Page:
Marna Jean Davis blog post on wash dresses was an invaluable aid to me as I made this dress. I also found her publication No Lady of Leisure extremely interesting and very helpful as this book examines the everyday styles of working class ladies and how their clothing combined the basic fashionable silhouettes of the era with practical fabric, construction and styles. 

I used a mid weight cotton for my dress. This was a piece I picked up from an antique shop awhile ago and unfortunately there are some fade lines where the fabric was folded for so long. I put the worst of these sections in the back of the skirt so hopefully it isn't as noticeable. The bodice is flat lined in white cotton and the rest of the dress is unlined. 

I had so much fun at the festival and I really enjoyed wearing this dress. I wore it with my 1880's chemise, my generic Victorian corset and the petticoats I made to go with my 1890s dress (as the cut really doesn't change over these decades, I figured the petticoats would work fine for a little earlier than the 90s). I also wore my black shoes from NJ Sekela. They are a little early in style for 1880's but I love these shoes so much and they go with everything! It was really chilly that day so I also wore my yellow quilted Victorian hood and a shawl I crocheted a few years ago. They aren't specifically 1880s but they worked. 

If ever a Victorian style is wearable for everyday life, I think the 1880's and this wash dress style would be. I felt exactly how I always imagined I'd feel in the world of Laura Ingalls and I rode that high feeling of childish joy with great delight. 😂

Much love,


Thursday, August 18, 2022

Spring Civil War Weekend

 We attended a small 1860's event in mid May. We day tripped and only stayed a few hours but it was fun and it was good to see friends again! Here are a few pictures from the day. I made a new 1860's dress for this event out of some black cotton poplin and I made Anne (who does not like to wear dresses) some side buttoning trousers that she paired with a white shirt and jacket I originally made for Judah quite a few years ago. I also made my oldest son, David, a new waistcoat out of black cotton denim. That was the only new sewing required but I think Benjamin will need a new outfit before next time, whenever that may be. Judah and Malachi did not attend with us as they had other plans at the time.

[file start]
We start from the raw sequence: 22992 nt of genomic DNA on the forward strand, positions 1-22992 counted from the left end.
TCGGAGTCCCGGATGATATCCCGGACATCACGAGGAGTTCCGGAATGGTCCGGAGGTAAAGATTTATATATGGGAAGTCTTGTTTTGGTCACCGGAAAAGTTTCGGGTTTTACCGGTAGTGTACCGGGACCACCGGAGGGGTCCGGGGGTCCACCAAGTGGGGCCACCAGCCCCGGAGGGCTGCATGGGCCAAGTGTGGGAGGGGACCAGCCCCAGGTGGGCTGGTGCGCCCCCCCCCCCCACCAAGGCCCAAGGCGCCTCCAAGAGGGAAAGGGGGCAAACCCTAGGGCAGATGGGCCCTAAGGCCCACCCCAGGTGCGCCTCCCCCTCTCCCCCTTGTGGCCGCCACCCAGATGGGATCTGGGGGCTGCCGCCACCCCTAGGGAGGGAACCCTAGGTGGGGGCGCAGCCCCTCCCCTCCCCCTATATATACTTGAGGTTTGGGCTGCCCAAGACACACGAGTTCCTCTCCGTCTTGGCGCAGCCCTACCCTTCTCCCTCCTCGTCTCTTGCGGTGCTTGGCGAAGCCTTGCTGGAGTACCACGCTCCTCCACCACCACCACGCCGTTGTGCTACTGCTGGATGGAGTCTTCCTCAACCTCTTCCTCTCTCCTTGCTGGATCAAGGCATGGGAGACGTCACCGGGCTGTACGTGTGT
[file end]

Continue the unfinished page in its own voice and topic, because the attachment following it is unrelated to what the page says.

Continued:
These next pictures are from my phone and so they are lower quality. I do tend to pull out my phone far more frequently than my big camera as it is so much more convenient! 

Now, this weekend a few of us will be attending another 1860's day event at the boyhood home of Ulysses Grant. I hope to get some good pictures of the events of the day, including the reenactment of the surrender between Ulysses Grant and Robert E. Lee.


Tuesday, May 3, 2022

Fort Harrison Soldiers Thru Time 2022

 This past weekend Malachi, his friend K and myself traveled to Fort Harrison to participate in their annual timeline event, Soldiers Thru Time. Our friend Dennis also came although he portrayed a federal American Civil War impression and the rest of us portrayed Vietnam era military. We are hoping he will be doing Vietnam with us later this fall!

This was my first time doing a Vietcong impression. As I have mentioned in my most recent posts, much of my research and my ongoing experiements in putting together clothing and kit is on my Instagram page. For this blog post, I will share some of pictures and a video from that day. For more about all that went into this and more of my thoughts and reasons about where I'm currently at in my ongoing VC impression journey, do check out my Instagram!

Much love,